Posts tagged “Learning

Memory

Posted on May 18, 2019

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Balance long and short memory. Long memory to understand context and relevant history. Short memory to focus on the most critical factors in the moment. Long memory to avoid rash decisions. Short memory to minimize grudges. Long memory to know where you came from. Short memory to keep only the best of it into the future. What we remember matters. *

Russia 2006

Posted on March 22, 2015

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And one of my favorite stories: visiting a Boeing facility, my team was listening to an operations leader enthusiastically describe the engineering feats accomplished in the past year. During the talk, his mobile phone rang incessantly, and he repeatedly silenced it after briefly glancing at the screen once. After what seemed to be the tenth call, the entire group was obviously aware of and reacting to the calls. It had to be an emergency. We all chuckled in disbelief as yet another call came in. “It is my employee!” the Russian declared loudly as he again ignored the call. “I teach independence!” *

Come and See

Posted on February 8, 2015

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Riding to the airport before dawn last week, my friend and I were discussing time zones and the varying daylight hours in different cities. He related that his sister back in Nigeria could not believe the early sunsets during winter, and she wondered how the shifting daylight was possible. His simple response: therefore, come and see. Come and see for yourself. I won’t give you a scientific explanation. I won’t repeat it over and over. I won’t try to convince you at all. Just look at the sky and watch it darken. I can tell a client over and over what will go wrong, and they really don’t get it until it does. We often spend so much time and effort explaining to develop an understanding. We slowly build up knowledge through…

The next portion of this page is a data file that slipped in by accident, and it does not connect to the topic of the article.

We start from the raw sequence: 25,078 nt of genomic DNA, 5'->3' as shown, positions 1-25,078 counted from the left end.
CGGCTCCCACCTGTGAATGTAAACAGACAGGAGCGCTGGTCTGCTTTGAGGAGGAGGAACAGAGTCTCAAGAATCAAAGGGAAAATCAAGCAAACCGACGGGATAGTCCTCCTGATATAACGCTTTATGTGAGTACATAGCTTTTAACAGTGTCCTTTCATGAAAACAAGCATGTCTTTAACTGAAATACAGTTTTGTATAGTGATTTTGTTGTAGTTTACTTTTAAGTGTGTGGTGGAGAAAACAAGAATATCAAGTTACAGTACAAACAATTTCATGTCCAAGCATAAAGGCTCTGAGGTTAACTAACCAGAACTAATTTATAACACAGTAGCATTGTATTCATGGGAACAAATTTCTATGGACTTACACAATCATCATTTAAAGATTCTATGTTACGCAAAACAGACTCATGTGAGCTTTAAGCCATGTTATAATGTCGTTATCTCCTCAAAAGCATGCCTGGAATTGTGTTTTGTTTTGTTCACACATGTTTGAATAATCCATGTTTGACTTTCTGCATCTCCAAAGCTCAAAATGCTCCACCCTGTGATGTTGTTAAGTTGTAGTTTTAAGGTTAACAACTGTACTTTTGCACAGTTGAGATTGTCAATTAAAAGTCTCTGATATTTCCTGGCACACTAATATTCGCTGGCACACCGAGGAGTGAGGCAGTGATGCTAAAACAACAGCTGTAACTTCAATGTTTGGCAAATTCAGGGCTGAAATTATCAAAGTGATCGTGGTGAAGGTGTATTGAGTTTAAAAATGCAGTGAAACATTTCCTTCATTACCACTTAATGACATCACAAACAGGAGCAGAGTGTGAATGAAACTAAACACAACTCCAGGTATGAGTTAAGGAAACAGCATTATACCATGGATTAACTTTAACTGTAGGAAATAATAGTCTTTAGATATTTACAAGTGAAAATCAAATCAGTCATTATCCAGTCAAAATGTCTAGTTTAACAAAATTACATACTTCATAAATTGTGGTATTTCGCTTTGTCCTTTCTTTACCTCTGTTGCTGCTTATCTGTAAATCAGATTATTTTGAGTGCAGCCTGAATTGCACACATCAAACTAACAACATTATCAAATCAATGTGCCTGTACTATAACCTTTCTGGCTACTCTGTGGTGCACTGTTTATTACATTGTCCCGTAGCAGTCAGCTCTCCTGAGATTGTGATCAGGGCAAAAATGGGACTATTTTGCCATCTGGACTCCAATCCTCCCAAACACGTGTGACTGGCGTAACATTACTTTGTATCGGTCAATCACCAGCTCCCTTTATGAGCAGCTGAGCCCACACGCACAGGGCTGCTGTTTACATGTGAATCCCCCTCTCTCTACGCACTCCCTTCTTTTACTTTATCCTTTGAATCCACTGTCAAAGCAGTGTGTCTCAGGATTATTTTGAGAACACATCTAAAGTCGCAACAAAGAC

Negative Development

Posted on February 22, 2014

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Not all learning is good learning. You can teach someone the wrong way to do something, practice a method that used to apply or share poor habits on an inefficient team. In a fast-paced environment that frequently asks, ‘is he/she developing?’, the worst situation is when someone thinks they’re developing in a positive way when they’re not. By the time it comes to demonstrate performance, it may be too late to make up for lost development time. We learn and develop constantly…make sure your development is positive development. *

On Teaching

Posted on February 2, 2014

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Artist Robert Irwin with Lawrence Weschler: You have to respond to each student individually. The first thing you have to do is establish a performance level. You have to develop their confidence and prove to them in their own performance that there isn’t anything they won’t be able to accomplish technically, eventually, given a lot of application. Simultaneously, you want to be engendering a historical awareness, to help them to see that they begin in a specific time and place, in a historical context. You want them to understand that 90 percent of the things they take for granted are cultural solutions embedded in a history of such solutions: facts, but not necessarily truths. Finally, the most critical part is for them to begin…